Copper spark plugs are the most used spark plugs even today. They may not be the best performance spark plugs anymore. But they sure are economical.
So, what are copper spark plugs, and what are their benefits?
Spark plugs with copper electrodes are called copper spark plugs. Nickel is usually added to the copper to form an alloy that is more rust-proof.
Copper spark plugs are readily available and are of low cost. As a result, they provide decent performance for a cheap price.
This isn’t to say copper spark plugs do not have drawbacks.
For more details on them, let’s dig deeper.
What are copper spark plugs?
Spark plugs with copper electrodes are called copper spark plugs. As simple as that. Nickel is usually added to the copper to form an alloy that is more rust-proof.
As for what are spark plugs, you can read our post here on what spark plug function and use.
Copper spark plugs are still in fact the widely used spark plug type in automobiles.
The reason why copper spark plugs were so popular boils down to two main reasons. First, copper is cheap. Second, copper is an easily available material for manufacturers.
The low cost and ease of sourcing made copper a go-to material for spark plugs among the available options that could conduct heat and electricity.
But there are downsides as well.
Copper has a melting temperature of 1085 celsius. While this is a reasonably high melting point, as a material used for spark plug center electrodes which generate 20,000-volt electric spark and can get super hot, you expect a far higher temperature withstanding capabilities.
In addition, copper oxidizes fast to form a rust layer.
This is not at all desirable in a spark plug. To overcome this hurdle, Nickel is usually added to form an alloy. Other metal pieces are also used in the spark plug to overcome this low melting temperature. They are used to distribute the heat.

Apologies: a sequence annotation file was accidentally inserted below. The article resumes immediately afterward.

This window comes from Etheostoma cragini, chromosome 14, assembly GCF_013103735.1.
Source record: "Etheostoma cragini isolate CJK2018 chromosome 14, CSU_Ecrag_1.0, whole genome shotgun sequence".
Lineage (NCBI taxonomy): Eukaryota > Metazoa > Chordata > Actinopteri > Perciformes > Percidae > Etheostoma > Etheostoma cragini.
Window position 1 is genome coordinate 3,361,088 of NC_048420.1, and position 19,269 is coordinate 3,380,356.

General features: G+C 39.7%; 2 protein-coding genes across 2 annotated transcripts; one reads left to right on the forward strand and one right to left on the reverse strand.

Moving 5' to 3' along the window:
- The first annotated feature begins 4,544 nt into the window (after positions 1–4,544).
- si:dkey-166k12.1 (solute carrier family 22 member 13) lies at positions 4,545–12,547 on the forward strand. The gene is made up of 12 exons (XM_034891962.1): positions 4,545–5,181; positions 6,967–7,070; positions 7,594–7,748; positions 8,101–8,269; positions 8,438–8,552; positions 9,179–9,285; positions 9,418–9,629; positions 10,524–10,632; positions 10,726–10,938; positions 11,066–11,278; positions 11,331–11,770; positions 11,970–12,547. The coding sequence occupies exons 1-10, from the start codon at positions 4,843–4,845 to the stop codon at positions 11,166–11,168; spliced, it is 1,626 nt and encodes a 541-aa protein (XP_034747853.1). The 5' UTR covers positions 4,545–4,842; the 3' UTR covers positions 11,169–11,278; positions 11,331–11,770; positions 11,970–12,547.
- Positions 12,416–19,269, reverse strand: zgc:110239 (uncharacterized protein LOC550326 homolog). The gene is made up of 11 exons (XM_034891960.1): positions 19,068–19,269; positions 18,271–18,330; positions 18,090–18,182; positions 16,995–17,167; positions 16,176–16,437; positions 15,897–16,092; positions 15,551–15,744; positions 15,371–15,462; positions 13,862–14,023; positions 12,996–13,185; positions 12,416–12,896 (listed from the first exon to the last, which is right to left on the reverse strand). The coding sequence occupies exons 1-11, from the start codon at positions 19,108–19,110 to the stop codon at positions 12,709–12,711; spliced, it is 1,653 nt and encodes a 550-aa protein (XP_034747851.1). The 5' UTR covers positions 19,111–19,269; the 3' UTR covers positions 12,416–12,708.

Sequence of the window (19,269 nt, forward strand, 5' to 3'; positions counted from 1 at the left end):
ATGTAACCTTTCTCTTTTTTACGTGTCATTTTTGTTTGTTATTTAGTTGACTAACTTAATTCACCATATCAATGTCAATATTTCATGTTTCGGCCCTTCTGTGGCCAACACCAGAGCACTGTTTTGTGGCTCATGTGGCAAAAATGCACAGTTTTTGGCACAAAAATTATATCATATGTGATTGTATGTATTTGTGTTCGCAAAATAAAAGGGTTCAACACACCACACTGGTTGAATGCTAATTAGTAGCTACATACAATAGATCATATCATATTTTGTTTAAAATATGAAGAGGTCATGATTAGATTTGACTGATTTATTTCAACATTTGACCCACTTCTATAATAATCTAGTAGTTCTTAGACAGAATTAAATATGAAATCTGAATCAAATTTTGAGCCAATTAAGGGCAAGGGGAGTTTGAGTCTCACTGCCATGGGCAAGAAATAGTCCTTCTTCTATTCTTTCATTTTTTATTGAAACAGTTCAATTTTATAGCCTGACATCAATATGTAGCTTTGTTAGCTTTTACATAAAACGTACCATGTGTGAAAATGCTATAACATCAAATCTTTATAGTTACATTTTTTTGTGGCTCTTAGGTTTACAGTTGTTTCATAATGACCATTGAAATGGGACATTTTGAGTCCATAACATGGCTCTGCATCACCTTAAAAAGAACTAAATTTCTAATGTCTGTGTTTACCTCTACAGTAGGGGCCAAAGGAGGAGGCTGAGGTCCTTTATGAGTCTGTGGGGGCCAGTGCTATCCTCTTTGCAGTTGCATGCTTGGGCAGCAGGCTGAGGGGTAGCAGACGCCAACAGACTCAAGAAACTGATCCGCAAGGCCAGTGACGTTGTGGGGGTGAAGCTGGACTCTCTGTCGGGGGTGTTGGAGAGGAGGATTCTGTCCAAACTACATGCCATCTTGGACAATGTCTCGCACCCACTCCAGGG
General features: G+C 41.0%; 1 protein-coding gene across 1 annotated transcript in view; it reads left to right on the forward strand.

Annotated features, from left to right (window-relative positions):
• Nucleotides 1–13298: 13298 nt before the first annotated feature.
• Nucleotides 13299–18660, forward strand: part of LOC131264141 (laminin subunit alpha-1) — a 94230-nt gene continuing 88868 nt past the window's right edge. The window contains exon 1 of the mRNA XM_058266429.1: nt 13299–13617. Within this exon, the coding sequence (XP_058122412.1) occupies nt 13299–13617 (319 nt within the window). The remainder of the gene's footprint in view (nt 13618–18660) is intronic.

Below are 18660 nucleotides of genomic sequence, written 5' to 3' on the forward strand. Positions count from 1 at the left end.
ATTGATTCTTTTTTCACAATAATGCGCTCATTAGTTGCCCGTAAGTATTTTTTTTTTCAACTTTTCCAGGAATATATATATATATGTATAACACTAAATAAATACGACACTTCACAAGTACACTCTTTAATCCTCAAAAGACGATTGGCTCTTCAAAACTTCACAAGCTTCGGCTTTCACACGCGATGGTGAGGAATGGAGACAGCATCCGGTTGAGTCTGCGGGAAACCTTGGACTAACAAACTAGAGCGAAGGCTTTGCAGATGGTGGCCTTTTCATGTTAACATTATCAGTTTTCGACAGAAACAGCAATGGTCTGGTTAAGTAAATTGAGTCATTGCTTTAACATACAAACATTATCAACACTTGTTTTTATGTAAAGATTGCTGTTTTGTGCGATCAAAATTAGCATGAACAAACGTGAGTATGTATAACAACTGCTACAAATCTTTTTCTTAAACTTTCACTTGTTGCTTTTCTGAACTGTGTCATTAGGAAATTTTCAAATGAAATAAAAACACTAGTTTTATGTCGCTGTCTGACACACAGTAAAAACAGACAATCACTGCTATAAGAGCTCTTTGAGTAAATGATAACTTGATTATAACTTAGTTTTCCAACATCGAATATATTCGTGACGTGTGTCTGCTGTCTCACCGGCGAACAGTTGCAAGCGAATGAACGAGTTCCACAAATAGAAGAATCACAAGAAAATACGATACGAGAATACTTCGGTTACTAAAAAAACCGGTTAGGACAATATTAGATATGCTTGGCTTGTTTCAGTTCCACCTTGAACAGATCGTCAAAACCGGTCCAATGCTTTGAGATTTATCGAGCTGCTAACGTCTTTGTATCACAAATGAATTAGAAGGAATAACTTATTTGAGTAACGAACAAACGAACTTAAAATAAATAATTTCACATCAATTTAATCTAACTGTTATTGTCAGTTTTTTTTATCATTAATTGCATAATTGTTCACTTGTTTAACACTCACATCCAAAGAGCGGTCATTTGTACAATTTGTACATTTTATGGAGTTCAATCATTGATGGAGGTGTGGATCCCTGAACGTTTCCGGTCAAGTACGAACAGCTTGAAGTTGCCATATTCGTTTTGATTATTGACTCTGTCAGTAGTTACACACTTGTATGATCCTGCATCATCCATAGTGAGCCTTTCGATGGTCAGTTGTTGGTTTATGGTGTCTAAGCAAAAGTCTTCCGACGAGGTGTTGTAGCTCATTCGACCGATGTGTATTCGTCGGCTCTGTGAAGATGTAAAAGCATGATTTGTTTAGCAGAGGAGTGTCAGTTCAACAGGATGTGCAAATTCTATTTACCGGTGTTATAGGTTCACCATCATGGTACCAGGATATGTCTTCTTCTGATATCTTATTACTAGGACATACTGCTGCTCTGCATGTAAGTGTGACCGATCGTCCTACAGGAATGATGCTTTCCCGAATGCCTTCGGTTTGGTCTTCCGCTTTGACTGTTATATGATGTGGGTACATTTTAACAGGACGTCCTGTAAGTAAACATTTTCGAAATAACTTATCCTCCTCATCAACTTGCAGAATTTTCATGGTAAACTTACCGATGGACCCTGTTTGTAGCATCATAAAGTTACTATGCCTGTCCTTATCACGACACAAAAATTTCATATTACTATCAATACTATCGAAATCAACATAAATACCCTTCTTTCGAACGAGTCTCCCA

The resulting copper and nickel alloy are more rust-proof. But on the flip side, the material becomes softer and wears out fast.
Pros and cons of copper spark plugs
We have discussed this in the previous section. Still, let’s do a recap.
Copper spark plugs are low-cost and widely used. This has to do with their ease of sourcing for the spark plug manufacturers. In short, copper spark plugs are economical.
But there are problems that come with these low-cost spark plugs.
First, copper spark plugs cannot operate at high temperatures. Copper has a low melting point and if the spark plug gets too hot, it is a concern.
Second, nickel is usually added to copper to form an alloy. While this makes the spark plug rust-proof, the flip side is it becomes soft and wears out fast.
Third and last, copper spark plugs do not last long. The lifespan of copper spark plugs is around 20,000 miles, far lower than its alternatives – platinum (single and double) and iridium spark plugs.
- low cost and economic spark plugs
- Easy to source and manufacture
- Cannot withstand extremely high temperatures
- Wears out fast
- Has a short life span and needs to be replaced early